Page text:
this is aaronland

Feed me, Princess Cake!

Reason over passion

Needless to say, no one is talking nor dreaming about sovereignty now. The only thing that really matters is winning the Stanley Cup, so much so that if there was a referendum tomorrow giving Quebecers a choice between the Cup or sovereignty, a devastating majority would go for the Cup.

Nathalie Petrowski


I have written a web-based interface for creating e(r)dfg recipes, offline. Ingredients, directions, etc. are entered in to a standard HTML form and, when submitted, are converted into RDF/N3 and displayed in the browser window (hiding the original form).

When I started, I had three goals in mind. That the application should be able to :

  1. Work in any browser with JS/CSS — It doesn't. It works fine in Mozilla and Opera but not in Safari or Internet Explorer (yet).
  2. Work on my 770 — Screen-size and minor layout issues aside, it does.
  3. Save to disk — Nope. Not even a little bit. There is presently no way to write to disk in JavaScript without relying on some sort of not-on-by-default extension. If you use the browser's Save As menu option, Mozilla will save the (formatted) contents of the recipe along with the form itself. Opera will save only the empty form.

I wanted to see if it made creating recipes easier and to see where the pain was (is) at the code level. The overall success of the project, at this point, is debatable.

For simple recipes it is a pretty useful tool in that you can quickly enter, or copy and paste, most of information. The ingredients list is, and will always be, a nuisance. If identifying the relevant parts of individual ingredients weren't important we could get away with paragraphs and unordered lists (which is what every other recipe site on the Internet does) call it a microformat and go home.

I remember reading somewhere that Recipezaar (authors of the infamous RecipeML format whose creation was the motivation behind my own Eatdrinkfeelgood format) spent a lot of time and energy trying to solve this problem by letting users enter ingredients free-form and then tackling the meaning using natural language processing. Good on them!, I say, but since they have a commercial interest in not sharing that magic it is just another lock-in. Even if it weren't I still have concerns that watching and accounting for the edge-case is a never-ending battle and, ultimately, a waste of time. (To be fair, I also said the same thing about using RDF for recipes.)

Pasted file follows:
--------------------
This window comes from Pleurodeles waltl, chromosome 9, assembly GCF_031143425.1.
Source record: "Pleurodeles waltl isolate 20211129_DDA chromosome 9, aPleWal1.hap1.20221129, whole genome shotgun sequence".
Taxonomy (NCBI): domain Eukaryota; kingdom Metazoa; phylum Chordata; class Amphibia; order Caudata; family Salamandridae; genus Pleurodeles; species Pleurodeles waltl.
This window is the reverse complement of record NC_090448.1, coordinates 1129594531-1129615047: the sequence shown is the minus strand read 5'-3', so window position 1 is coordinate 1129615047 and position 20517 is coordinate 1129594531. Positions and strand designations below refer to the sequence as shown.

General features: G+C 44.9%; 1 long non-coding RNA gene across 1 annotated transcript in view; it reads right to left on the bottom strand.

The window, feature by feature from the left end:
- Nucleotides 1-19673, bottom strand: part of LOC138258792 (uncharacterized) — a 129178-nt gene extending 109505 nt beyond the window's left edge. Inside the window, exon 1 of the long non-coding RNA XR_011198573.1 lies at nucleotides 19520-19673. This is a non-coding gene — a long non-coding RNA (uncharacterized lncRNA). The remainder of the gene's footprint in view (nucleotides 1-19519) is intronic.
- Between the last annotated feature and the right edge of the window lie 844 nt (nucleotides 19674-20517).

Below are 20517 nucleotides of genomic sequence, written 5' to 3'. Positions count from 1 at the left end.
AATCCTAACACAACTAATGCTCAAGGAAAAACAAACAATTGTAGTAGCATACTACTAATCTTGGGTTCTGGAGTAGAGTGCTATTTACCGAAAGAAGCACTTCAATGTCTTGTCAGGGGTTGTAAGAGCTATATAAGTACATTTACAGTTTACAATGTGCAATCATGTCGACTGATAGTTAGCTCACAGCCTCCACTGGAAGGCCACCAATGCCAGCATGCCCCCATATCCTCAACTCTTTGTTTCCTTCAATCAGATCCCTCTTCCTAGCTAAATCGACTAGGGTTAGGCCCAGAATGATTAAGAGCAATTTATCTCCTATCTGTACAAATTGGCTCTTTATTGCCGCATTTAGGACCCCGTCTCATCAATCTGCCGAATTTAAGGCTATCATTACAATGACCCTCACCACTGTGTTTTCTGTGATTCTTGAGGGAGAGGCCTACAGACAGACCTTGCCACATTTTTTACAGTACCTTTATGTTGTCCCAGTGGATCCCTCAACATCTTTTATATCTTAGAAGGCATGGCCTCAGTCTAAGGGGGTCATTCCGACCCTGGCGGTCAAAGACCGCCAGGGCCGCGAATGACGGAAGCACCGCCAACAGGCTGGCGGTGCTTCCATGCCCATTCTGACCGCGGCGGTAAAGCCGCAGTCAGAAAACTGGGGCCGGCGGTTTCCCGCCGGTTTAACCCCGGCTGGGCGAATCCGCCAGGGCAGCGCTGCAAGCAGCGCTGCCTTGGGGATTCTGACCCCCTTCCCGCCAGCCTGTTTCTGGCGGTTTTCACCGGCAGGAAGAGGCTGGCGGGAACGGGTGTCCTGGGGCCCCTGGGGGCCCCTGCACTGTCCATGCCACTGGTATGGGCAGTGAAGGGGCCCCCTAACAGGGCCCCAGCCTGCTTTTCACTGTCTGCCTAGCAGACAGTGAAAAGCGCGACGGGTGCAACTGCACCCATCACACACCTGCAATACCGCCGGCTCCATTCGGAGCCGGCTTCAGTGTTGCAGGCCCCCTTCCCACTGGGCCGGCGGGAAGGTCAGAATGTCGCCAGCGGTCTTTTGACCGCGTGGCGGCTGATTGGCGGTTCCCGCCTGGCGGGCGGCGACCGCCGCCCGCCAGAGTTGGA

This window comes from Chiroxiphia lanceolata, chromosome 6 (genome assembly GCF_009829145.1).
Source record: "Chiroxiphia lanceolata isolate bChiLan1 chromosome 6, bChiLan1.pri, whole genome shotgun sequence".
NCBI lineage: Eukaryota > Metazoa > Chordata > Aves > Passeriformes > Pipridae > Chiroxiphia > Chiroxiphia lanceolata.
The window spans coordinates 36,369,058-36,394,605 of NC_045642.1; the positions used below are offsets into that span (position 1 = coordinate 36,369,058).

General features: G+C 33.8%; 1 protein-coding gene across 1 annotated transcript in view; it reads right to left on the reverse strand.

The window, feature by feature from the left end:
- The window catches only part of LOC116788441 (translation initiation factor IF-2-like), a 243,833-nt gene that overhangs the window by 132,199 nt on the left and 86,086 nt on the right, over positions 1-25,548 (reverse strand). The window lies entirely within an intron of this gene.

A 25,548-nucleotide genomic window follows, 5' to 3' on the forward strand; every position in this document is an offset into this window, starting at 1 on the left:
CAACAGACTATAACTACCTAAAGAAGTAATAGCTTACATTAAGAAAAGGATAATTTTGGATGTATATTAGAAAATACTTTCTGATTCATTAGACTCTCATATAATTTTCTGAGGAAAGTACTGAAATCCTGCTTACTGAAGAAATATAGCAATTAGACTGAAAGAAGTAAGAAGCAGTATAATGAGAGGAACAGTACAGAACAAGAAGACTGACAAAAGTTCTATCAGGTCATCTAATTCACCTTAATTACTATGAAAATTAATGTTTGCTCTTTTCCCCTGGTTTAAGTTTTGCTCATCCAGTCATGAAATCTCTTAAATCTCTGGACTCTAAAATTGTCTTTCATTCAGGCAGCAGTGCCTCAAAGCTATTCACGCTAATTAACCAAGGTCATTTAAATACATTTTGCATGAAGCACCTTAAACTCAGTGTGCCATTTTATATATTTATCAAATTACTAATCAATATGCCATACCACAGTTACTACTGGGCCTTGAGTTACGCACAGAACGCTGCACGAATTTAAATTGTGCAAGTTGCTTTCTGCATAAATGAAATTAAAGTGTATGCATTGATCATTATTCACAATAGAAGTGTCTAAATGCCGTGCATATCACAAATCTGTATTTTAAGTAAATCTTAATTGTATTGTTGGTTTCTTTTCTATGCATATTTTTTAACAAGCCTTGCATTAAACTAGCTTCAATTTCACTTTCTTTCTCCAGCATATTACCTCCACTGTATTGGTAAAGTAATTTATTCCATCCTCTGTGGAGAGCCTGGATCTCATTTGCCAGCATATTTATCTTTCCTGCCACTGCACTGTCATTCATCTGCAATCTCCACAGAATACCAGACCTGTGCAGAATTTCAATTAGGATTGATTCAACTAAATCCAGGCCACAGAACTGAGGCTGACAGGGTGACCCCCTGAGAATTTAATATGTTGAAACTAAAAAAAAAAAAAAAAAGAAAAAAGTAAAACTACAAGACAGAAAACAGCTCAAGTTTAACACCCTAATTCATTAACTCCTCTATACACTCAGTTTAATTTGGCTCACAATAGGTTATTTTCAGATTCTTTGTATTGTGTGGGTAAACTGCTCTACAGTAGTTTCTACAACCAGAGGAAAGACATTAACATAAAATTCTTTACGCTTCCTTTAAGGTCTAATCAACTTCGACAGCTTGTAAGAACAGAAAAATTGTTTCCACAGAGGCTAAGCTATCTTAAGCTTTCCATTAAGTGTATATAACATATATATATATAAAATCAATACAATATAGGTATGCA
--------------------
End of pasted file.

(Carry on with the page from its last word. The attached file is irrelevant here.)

Adding ingredients, from scratch (that is : not from a copy-and-paste-able source) is not so bad. It's easy enough to tab through the various fields and adding magic type-ahead capabilities to try an guess what you're writing would be a helpful addition.

Adding ingredients from a recipe that is found on the Internet is not so much fun. It involves a lot of switching between windows, copying and then pasting small pieces of text or copying some parts of a text and remembering the rest and then a very involved keyboard dance to get everything into the various form fields.

I don't typically think of needing a scratch-box with web forms but that is probably what is needed in this case. A scratch-box would simply be a large-ish text input box where you could copy and paste chunks of text, so that it is visible in the context of the form itself. This would allow you to :

I will probably focus on the first and third options while someone with more time and money and brain-power will do the second and reap all the fame and glory.

I try to remind myself that this is okay. I tried to remind myself of that when I saw Google's very clever recipe hack.

Meanwhile : Request for Feedback - Structured Recipes...

Patches for Lightbox JS 2.0

I've patched Lightbox JS 2.0 so that the larger images will link to remote URLs. This is good if for no other reason than it means you can use the script with images from Flickr and not violate the site's terms of service.